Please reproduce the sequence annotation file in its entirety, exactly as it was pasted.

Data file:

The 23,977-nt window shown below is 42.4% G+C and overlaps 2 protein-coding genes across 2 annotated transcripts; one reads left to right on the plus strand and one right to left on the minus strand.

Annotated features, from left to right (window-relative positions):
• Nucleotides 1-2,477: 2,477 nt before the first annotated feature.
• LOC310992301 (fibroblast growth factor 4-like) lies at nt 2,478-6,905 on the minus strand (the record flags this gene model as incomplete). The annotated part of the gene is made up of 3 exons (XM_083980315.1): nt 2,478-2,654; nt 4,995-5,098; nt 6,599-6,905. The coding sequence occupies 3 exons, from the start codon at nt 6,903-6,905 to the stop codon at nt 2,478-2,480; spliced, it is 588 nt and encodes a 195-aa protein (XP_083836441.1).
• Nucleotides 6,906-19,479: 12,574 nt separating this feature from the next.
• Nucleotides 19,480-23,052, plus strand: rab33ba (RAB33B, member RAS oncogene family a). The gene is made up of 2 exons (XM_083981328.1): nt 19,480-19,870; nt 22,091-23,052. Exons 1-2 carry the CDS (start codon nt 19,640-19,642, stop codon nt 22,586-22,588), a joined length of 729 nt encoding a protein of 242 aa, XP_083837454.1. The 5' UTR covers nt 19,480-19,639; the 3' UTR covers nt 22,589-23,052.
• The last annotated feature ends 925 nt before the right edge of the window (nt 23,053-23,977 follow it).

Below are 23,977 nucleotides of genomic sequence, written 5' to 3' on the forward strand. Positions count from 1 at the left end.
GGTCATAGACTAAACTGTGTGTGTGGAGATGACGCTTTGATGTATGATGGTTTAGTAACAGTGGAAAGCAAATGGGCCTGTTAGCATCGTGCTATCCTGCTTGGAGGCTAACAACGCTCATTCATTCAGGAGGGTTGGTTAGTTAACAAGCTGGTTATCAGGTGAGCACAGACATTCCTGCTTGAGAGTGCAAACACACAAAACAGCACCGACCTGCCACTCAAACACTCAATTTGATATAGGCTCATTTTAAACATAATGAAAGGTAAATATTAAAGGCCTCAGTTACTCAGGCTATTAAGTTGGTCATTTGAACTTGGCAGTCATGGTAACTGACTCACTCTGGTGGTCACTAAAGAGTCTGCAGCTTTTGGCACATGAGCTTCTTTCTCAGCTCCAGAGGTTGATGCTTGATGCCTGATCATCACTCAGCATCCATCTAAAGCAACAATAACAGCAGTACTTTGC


The 23,977-nt window shown below is 42.4% G+C and overlaps 2 protein-coding genes across 2 annotated transcripts; one reads left to right on the plus strand and one right to left on the minus strand.

Annotated features, from left to right (window-relative positions):
• Nucleotides 1-2,477: 2,477 nt before the first annotated feature.
• LOC310992301 (fibroblast growth factor 4-like) lies at nt 2,478-6,905 on the minus strand (the record flags this gene model as incomplete). The annotated part of the gene is made up of 3 exons (XM_083980315.1): nt 2,478-2,654; nt 4,995-5,098; nt 6,599-6,905. The coding sequence occupies 3 exons, from the start codon at nt 6,903-6,905 to the stop codon at nt 2,478-2,480; spliced, it is 588 nt and encodes a 195-aa protein (XP_083836441.1).
• Nucleotides 6,906-19,479: 12,574 nt separating this feature from the next.
• Nucleotides 19,480-23,052, plus strand: rab33ba (RAB33B, member RAS oncogene family a). The gene is made up of 2 exons (XM_083981328.1): nt 19,480-19,870; nt 22,091-23,052. Exons 1-2 carry the CDS (start codon nt 19,640-19,642, stop codon nt 22,586-22,588), a joined length of 729 nt encoding a protein of 242 aa, XP_083837454.1. The 5' UTR covers nt 19,480-19,639; the 3' UTR covers nt 22,589-23,052.
• The last annotated feature ends 925 nt before the right edge of the window (nt 23,053-23,977 follow it).

Below are 23,977 nucleotides of genomic sequence, written 5' to 3' on the forward strand. Positions count from 1 at the left end.
GGTCATAGACTAAACTGTGTGTGTGGAGATGACGCTTTGATGTATGATGGTTTAGTAACAGTGGAAAGCAAATGGGCCTGTTAGCATCGTGCTATCCTGCTTGGAGGCTAACAACGCTCATTCATTCAGGAGGGTTGGTTAGTTAACAAGCTGGTTATCAGGTGAGCACAGACATTCCTGCTTGAGAGTGCAAACACACAAAACAGCACCGACCTGCCACTCAAACACTCAATTTGATATAGGCTCATTTTAAACATAATGAAAGGTAAATATTAAAGGCCTCAGTTACTCAGGCTATTAAGTTGGTCATTTGAACTTGGCAGTCATGGTAACTGACTCACTCTGGTGGTCACTAAAGAGTCTGCAGCTTTTGGCACATGAGCTTCTTTCTCAGCTCCAGAGGTTGATGCTTGATGCCTGATCATCACTCAGCATCCATCTAAAGCAACAATAACAGCAGTACTTTGC